Mr Coe needs to focus on cost of living in the ACT and the direction Canberra is heading - our rates are ridiculous. The levels of homelessness and drug use and associated violent crime are spiralling. Anyone who lives around Dickson shops experiences this on a daily basis. Dickson post office was broken into two days apart (smashing the front windows first, then in through the roof the second), an old lady was mugged, young girl robbed etc etc.

Alex Burleigh Alex Burleigh 7:51 am 04 May 20

The government and unions have agreed that no-one can be made to return to the classroom until term 3. Sounds like a deal to me.

    Craig Harrison Craig Harrison 8:20 am 04 May 20

    Alex Burleigh yep and a good deal too

    Lee Davis Lee Davis 9:11 pm 04 May 20

    Veronika Sain this. avoiding the potential long term health impacts on our children is far more important to their future than their education right now. we can't let our pm put the economy above our kids health as he has been so desperately trying to do.

    Alex Burleigh Alex Burleigh 9:36 pm 04 May 20

    For goodness sake we have zero active cases. We have had zero community transfer - ever! The only people affected have come from overseas or their immediate family. These people are now isolated or recovered. Nobody is travelling. The risk here is so low it’s almost negligible. Yet you people insist on locking down schools for another two months, claiming the countries medical officials are corrupt. What a joke.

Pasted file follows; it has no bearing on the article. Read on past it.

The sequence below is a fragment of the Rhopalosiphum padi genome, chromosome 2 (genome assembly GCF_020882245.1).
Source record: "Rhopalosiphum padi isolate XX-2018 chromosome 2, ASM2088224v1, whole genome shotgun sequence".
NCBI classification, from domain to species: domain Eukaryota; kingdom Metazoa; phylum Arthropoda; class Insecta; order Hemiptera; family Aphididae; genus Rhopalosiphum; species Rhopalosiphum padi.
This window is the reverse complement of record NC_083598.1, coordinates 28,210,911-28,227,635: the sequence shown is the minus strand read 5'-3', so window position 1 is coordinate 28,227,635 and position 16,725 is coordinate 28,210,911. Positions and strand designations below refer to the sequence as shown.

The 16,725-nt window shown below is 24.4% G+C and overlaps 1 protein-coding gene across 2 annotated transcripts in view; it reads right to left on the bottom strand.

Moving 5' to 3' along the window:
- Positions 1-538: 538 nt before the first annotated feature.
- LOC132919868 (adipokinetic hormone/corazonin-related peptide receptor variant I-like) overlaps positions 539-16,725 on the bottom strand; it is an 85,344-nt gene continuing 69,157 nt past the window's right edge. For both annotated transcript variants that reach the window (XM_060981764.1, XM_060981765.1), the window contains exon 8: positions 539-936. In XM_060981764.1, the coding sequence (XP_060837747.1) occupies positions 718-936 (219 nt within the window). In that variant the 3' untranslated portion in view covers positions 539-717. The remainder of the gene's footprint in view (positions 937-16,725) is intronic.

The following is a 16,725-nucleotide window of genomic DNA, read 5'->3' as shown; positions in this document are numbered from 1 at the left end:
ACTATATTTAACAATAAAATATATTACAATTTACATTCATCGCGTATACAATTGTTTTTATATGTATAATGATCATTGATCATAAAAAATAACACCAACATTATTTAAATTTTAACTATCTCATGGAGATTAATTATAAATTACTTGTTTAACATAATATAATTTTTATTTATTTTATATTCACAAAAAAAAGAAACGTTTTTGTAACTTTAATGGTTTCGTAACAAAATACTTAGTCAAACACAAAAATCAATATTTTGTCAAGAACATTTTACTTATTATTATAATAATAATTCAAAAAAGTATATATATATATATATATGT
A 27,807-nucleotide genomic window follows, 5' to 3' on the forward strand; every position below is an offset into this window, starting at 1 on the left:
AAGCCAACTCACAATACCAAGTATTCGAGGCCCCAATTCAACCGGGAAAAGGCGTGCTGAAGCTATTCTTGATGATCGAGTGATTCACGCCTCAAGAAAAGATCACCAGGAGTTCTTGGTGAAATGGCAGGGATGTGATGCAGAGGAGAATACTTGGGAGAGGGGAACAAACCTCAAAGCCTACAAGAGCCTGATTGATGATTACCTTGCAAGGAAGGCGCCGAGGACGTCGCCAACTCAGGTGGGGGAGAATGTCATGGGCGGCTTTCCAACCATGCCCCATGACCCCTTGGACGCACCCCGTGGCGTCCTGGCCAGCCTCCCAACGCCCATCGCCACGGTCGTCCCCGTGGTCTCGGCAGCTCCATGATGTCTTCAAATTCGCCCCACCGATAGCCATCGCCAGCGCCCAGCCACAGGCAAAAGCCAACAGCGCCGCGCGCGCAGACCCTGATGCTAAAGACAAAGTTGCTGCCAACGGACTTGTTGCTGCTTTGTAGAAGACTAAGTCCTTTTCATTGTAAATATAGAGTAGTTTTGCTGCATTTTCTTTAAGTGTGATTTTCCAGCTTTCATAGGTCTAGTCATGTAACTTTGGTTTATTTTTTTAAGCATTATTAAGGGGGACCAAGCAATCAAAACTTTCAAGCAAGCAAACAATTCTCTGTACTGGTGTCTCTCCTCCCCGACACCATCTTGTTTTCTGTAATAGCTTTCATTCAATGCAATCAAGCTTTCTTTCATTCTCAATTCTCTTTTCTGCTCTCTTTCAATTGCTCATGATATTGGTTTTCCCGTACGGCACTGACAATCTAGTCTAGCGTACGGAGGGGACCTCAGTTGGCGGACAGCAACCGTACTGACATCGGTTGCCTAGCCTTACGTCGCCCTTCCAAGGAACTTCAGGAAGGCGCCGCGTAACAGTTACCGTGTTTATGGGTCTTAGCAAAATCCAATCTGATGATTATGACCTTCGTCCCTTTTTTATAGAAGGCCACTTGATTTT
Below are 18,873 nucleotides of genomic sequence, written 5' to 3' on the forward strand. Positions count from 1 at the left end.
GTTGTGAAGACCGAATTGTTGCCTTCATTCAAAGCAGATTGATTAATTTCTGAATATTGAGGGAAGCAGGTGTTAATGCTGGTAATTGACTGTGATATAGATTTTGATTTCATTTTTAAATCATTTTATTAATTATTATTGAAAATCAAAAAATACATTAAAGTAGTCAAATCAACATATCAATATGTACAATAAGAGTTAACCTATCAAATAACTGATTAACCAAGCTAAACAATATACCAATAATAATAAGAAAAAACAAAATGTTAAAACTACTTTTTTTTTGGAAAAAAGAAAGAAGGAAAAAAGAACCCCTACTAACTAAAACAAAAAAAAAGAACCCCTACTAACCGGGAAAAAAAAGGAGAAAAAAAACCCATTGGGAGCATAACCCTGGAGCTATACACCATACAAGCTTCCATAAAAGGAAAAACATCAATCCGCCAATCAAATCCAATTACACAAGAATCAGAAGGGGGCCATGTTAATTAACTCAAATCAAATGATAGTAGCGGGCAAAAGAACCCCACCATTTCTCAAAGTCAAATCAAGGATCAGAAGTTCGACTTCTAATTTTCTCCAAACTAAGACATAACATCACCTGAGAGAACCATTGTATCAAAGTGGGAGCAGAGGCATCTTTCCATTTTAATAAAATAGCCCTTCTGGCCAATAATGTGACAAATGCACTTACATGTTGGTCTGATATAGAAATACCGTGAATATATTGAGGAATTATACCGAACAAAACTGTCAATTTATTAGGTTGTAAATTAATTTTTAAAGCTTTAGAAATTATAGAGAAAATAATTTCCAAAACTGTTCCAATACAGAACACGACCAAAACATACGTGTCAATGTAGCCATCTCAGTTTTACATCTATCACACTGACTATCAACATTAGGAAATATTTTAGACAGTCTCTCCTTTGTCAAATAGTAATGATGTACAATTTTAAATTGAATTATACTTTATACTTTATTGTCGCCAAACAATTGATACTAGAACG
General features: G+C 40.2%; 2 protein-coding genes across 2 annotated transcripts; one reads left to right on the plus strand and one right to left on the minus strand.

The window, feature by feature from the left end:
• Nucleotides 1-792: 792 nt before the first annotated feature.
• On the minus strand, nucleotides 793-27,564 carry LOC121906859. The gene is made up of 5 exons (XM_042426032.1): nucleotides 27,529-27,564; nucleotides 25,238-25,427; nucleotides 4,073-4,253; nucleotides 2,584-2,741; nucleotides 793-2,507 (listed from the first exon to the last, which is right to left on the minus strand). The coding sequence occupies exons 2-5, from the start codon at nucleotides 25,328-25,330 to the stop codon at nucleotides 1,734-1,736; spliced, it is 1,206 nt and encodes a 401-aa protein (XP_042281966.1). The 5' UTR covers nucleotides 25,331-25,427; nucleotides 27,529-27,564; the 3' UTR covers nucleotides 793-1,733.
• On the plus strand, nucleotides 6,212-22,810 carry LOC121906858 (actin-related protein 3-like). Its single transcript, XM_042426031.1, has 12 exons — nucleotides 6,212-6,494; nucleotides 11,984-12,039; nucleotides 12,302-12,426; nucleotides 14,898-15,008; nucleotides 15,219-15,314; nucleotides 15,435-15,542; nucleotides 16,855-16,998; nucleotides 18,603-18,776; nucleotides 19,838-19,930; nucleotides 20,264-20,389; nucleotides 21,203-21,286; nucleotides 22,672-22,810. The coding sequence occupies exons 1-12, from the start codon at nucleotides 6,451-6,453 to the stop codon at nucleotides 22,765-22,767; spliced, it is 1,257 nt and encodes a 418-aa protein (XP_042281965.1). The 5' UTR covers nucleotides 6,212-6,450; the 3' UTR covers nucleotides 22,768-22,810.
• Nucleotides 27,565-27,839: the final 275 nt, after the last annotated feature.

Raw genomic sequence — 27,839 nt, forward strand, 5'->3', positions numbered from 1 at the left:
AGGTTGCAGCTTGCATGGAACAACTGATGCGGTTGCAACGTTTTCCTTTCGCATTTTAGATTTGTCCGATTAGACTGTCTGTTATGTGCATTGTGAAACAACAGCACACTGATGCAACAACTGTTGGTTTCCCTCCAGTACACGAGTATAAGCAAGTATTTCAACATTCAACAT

Jason Duarte Jason Duarte 1:24 pm 05 May 20

    We have the highest testing rates in the world. ACT has currently no active cases or community contagion. It isn't Germany.

Stephen Saunders Stephen Saunders 7:47 am 04 May 20

In 2016, the Liberals carpet-bombed Canberra with hyperventilating anti-rail corflutes, and rashly made that their sole lssue. In their official post mortem, they pretended this had never happened.

Much as I crave a tough contest against Barr, I assume they will commit hara kiri again. Coe just isn’t all that good. He would have obediently followed the Morrison line on school openings.

CBR Tweets

Sign up to our newsletter

Region Group Pty Ltd

Search across the site